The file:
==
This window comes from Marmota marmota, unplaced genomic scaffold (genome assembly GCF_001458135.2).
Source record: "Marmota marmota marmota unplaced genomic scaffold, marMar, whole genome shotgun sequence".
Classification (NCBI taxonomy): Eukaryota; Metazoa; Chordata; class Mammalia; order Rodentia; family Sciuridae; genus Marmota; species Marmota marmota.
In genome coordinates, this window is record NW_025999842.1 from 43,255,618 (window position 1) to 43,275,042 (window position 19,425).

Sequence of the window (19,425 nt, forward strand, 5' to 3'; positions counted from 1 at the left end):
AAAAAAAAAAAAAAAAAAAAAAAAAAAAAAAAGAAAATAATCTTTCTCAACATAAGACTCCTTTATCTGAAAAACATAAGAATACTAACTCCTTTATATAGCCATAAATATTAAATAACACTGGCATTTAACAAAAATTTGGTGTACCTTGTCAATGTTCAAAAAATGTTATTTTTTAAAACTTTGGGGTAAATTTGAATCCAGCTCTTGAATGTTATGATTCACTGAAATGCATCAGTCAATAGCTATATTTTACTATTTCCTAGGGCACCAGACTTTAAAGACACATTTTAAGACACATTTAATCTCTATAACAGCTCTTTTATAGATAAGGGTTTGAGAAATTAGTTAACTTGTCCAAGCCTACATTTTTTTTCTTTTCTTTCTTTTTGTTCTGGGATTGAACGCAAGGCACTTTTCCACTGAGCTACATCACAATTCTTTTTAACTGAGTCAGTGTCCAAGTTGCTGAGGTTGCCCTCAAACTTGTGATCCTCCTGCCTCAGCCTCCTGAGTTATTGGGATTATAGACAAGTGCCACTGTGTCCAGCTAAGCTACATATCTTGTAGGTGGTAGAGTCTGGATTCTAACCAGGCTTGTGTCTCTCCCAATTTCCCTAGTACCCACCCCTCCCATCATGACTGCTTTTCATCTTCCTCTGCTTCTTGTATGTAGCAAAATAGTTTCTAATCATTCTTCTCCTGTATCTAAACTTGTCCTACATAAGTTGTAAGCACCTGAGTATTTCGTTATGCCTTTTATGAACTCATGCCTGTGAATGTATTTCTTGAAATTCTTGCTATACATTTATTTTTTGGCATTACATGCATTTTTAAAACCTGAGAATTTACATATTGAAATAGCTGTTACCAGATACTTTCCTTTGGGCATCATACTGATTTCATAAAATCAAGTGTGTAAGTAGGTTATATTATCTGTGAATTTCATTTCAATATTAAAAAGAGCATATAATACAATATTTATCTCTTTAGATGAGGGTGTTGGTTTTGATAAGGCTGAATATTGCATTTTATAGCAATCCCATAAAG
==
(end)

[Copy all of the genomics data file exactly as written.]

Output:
This window comes from Marmota marmota, unplaced genomic scaffold (genome assembly GCF_001458135.2).
Source record: "Marmota marmota marmota unplaced genomic scaffold, marMar, whole genome shotgun sequence".
Classification (NCBI taxonomy): Eukaryota; Metazoa; Chordata; class Mammalia; order Rodentia; family Sciuridae; genus Marmota; species Marmota marmota.
In genome coordinates, this window is record NW_025999842.1 from 43,255,618 (window position 1) to 43,275,042 (window position 19,425).

Sequence of the window (19,425 nt, forward strand, 5' to 3'; positions counted from 1 at the left end):
AAAAAAAAAAAAAAAAAAAAAAAAAAAAAAAAGAAAATAATCTTTCTCAACATAAGACTCCTTTATCTGAAAAACATAAGAATACTAACTCCTTTATATAGCCATAAATATTAAATAACACTGGCATTTAACAAAAATTTGGTGTACCTTGTCAATGTTCAAAAAATGTTATTTTTTAAAACTTTGGGGTAAATTTGAATCCAGCTCTTGAATGTTATGATTCACTGAAATGCATCAGTCAATAGCTATATTTTACTATTTCCTAGGGCACCAGACTTTAAAGACACATTTTAAGACACATTTAATCTCTATAACAGCTCTTTTATAGATAAGGGTTTGAGAAATTAGTTAACTTGTCCAAGCCTACATTTTTTTTCTTTTCTTTCTTTTTGTTCTGGGATTGAACGCAAGGCACTTTTCCACTGAGCTACATCACAATTCTTTTTAACTGAGTCAGTGTCCAAGTTGCTGAGGTTGCCCTCAAACTTGTGATCCTCCTGCCTCAGCCTCCTGAGTTATTGGGATTATAGACAAGTGCCACTGTGTCCAGCTAAGCTACATATCTTGTAGGTGGTAGAGTCTGGATTCTAACCAGGCTTGTGTCTCTCCCAATTTCCCTAGTACCCACCCCTCCCATCATGACTGCTTTTCATCTTCCTCTGCTTCTTGTATGTAGCAAAATAGTTTCTAATCATTCTTCTCCTGTATCTAAACTTGTCCTACATAAGTTGTAAGCACCTGAGTATTTCGTTATGCCTTTTATGAACTCATGCCTGTGAATGTATTTCTTGAAATTCTTGCTATACATTTATTTTTTGGCATTACATGCATTTTTAAAACCTGAGAATTTACATATTGAAATAGCTGTTACCAGATACTTTCCTTTGGGCATCATACTGATTTCATAAAATCAAGTGTGTAAGTAGGTTATATTATCTGTGAATTTCATTTCAATATTAAAAAGAGCATATAATACAATATTTATCTCTTTAGATGAGGGTGTTGGTTTTGATAAGGCTGAATATTGCATTTTATAGCAATCCCATAAAG